One of the more complicated relationships in the Asia Pacific took another turn this week. The president of the Philippines led a large delegation to Beijing, where he met with China’s president — drawing attention from much of the region.
Philippine President Rodrigo Duterte has a complex relationship with Chinese President Xi Jinping. The two have met eight times over the past three years since Duterte took office.
One result of closer ties has been a boost in trade and investment — China is now the largest export market for the Philippines, as well as its largest trading partner.
But the two countries have also been locked in a long-running dispute over territorial claims in the South China Sea – a portion of which the Manila government calls the “West Philippine Sea.”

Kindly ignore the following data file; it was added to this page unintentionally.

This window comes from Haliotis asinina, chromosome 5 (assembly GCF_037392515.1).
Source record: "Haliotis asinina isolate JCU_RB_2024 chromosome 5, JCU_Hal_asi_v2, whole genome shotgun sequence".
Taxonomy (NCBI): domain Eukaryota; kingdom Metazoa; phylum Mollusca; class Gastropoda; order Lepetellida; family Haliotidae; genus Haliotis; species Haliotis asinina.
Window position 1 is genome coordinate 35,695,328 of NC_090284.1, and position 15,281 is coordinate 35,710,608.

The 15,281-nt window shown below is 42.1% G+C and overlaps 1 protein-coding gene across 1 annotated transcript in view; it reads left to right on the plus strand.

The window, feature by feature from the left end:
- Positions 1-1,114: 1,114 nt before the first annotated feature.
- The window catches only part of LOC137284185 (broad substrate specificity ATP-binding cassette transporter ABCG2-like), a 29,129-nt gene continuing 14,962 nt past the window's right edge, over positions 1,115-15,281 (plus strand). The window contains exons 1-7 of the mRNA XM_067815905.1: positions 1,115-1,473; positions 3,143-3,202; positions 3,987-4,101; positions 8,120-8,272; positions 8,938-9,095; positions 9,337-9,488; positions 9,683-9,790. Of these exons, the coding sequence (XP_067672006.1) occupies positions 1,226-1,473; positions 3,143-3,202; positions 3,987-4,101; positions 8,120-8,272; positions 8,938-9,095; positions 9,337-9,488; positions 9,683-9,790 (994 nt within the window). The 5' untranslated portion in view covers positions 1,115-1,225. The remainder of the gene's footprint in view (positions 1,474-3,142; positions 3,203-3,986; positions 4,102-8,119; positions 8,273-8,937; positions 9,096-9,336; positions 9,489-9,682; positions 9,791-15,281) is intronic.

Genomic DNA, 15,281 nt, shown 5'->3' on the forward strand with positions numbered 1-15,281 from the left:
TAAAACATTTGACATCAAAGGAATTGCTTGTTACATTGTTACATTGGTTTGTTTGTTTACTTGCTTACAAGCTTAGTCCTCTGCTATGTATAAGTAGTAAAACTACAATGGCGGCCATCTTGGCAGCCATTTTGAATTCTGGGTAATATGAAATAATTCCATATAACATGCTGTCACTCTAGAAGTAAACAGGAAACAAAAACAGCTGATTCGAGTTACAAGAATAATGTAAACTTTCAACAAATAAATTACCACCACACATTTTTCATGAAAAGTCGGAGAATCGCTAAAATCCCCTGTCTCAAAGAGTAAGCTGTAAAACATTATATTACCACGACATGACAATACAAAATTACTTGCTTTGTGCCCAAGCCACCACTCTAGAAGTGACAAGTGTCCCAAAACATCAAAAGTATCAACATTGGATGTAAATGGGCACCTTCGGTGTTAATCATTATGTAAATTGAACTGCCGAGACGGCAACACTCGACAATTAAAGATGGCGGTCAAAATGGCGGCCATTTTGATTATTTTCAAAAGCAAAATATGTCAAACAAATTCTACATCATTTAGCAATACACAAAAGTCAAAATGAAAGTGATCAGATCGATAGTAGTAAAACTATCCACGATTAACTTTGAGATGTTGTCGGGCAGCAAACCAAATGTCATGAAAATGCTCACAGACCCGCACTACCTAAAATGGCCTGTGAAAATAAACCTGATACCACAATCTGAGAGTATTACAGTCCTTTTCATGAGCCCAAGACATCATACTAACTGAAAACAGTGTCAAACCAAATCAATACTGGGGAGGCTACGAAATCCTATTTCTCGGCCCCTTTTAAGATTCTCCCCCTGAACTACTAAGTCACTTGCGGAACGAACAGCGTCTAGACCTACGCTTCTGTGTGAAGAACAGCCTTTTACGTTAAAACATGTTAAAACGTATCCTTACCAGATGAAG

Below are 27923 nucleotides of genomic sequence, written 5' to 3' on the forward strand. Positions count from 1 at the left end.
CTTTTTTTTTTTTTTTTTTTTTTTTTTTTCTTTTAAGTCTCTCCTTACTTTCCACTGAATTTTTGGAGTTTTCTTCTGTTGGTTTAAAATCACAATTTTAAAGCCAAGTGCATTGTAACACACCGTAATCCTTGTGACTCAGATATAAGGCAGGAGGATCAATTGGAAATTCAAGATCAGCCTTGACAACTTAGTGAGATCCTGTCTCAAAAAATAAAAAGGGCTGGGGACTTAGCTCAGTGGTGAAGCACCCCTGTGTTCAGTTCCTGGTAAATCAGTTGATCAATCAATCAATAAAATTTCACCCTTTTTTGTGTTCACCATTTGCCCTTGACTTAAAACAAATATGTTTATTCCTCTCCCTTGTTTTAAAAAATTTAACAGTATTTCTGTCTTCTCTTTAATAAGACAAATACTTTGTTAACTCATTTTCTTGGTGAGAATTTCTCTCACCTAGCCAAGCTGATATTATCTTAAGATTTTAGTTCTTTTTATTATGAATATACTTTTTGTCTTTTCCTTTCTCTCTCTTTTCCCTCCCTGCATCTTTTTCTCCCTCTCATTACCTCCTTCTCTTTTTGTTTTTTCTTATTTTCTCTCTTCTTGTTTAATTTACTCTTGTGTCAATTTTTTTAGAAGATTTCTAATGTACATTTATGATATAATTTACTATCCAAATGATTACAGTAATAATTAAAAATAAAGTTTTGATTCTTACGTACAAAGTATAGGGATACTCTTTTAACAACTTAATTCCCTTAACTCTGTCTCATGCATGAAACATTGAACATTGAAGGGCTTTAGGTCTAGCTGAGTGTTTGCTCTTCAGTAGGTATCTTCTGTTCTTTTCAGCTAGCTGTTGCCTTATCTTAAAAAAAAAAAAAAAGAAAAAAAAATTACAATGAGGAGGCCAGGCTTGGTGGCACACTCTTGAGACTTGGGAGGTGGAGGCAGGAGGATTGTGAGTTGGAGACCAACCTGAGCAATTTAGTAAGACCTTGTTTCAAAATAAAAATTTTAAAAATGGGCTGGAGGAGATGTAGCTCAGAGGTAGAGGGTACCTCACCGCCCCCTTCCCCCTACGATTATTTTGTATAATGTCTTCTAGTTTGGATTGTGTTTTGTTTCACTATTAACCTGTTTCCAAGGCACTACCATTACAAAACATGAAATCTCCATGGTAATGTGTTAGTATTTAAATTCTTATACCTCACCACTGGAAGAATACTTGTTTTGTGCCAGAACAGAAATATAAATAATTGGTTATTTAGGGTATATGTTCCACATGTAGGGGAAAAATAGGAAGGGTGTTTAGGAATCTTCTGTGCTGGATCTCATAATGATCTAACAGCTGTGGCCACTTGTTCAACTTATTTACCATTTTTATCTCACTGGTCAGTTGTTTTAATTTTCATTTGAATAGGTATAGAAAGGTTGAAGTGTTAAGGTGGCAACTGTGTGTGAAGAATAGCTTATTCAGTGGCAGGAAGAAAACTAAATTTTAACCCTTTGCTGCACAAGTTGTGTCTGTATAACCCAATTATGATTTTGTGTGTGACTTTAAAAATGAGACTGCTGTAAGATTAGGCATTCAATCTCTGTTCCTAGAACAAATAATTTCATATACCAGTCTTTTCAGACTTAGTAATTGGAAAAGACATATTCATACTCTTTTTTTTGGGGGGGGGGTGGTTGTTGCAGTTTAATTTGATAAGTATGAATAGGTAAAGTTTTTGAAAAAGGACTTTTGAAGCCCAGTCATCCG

In 2016, a UN tribunal ruled in favor of the Philippines, but China has ignored the finding. Chinese fishing boats and military vessels have sailed through the disputed waters with impunity.
Domestic pressure has grown in the Philippines for Duterte to make some sort of response. But so far he has played up aspects of cooperation with Beijing. The two countries are still discussing a potential deal to jointly explore for oil and gas, and will continue to talk about maritime claims.
After the two leaders met Thursday, Duterte spoke in vague terms — saying, “Today we can have fresh impetus indeed for a stronger momentum to work together.”
Xi also used broad and inconclusive language — saying he wants to work to develop the bi-lateral relationship despite quote, “complicated changes in the region and the world.”